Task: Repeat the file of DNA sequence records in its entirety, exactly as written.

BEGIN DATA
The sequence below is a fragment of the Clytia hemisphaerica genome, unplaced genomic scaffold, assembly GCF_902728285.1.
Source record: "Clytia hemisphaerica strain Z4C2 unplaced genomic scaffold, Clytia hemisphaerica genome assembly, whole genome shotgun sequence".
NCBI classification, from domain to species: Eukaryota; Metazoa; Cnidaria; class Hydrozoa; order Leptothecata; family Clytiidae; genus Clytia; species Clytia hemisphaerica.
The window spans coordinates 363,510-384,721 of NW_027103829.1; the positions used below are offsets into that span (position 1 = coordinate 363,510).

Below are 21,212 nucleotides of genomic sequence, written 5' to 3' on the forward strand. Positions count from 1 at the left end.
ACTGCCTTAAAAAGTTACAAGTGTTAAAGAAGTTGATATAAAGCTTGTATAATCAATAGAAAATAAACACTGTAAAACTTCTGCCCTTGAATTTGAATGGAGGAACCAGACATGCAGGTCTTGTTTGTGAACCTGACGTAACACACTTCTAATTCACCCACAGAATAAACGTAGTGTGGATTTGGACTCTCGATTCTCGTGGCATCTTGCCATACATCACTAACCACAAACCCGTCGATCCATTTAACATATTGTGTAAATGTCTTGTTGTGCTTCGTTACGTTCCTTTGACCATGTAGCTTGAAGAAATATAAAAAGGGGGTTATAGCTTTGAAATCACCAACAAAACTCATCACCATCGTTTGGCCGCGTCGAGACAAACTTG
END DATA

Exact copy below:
The sequence below is a fragment of the Clytia hemisphaerica genome, unplaced genomic scaffold, assembly GCF_902728285.1.
Source record: "Clytia hemisphaerica strain Z4C2 unplaced genomic scaffold, Clytia hemisphaerica genome assembly, whole genome shotgun sequence".
NCBI classification, from domain to species: Eukaryota; Metazoa; Cnidaria; class Hydrozoa; order Leptothecata; family Clytiidae; genus Clytia; species Clytia hemisphaerica.
The window spans coordinates 363,510-384,721 of NW_027103829.1; the positions used below are offsets into that span (position 1 = coordinate 363,510).

Below are 21,212 nucleotides of genomic sequence, written 5' to 3' on the forward strand. Positions count from 1 at the left end.
ACTGCCTTAAAAAGTTACAAGTGTTAAAGAAGTTGATATAAAGCTTGTATAATCAATAGAAAATAAACACTGTAAAACTTCTGCCCTTGAATTTGAATGGAGGAACCAGACATGCAGGTCTTGTTTGTGAACCTGACGTAACACACTTCTAATTCACCCACAGAATAAACGTAGTGTGGATTTGGACTCTCGATTCTCGTGGCATCTTGCCATACATCACTAACCACAAACCCGTCGATCCATTTAACATATTGTGTAAATGTCTTGTTGTGCTTCGTTACGTTCCTTTGACCATGTAGCTTGAAGAAATATAAAAAGGGGGTTATAGCTTTGAAATCACCAACAAAACTCATCACCATCGTTTGGCCGCGTCGAGACAAACTTG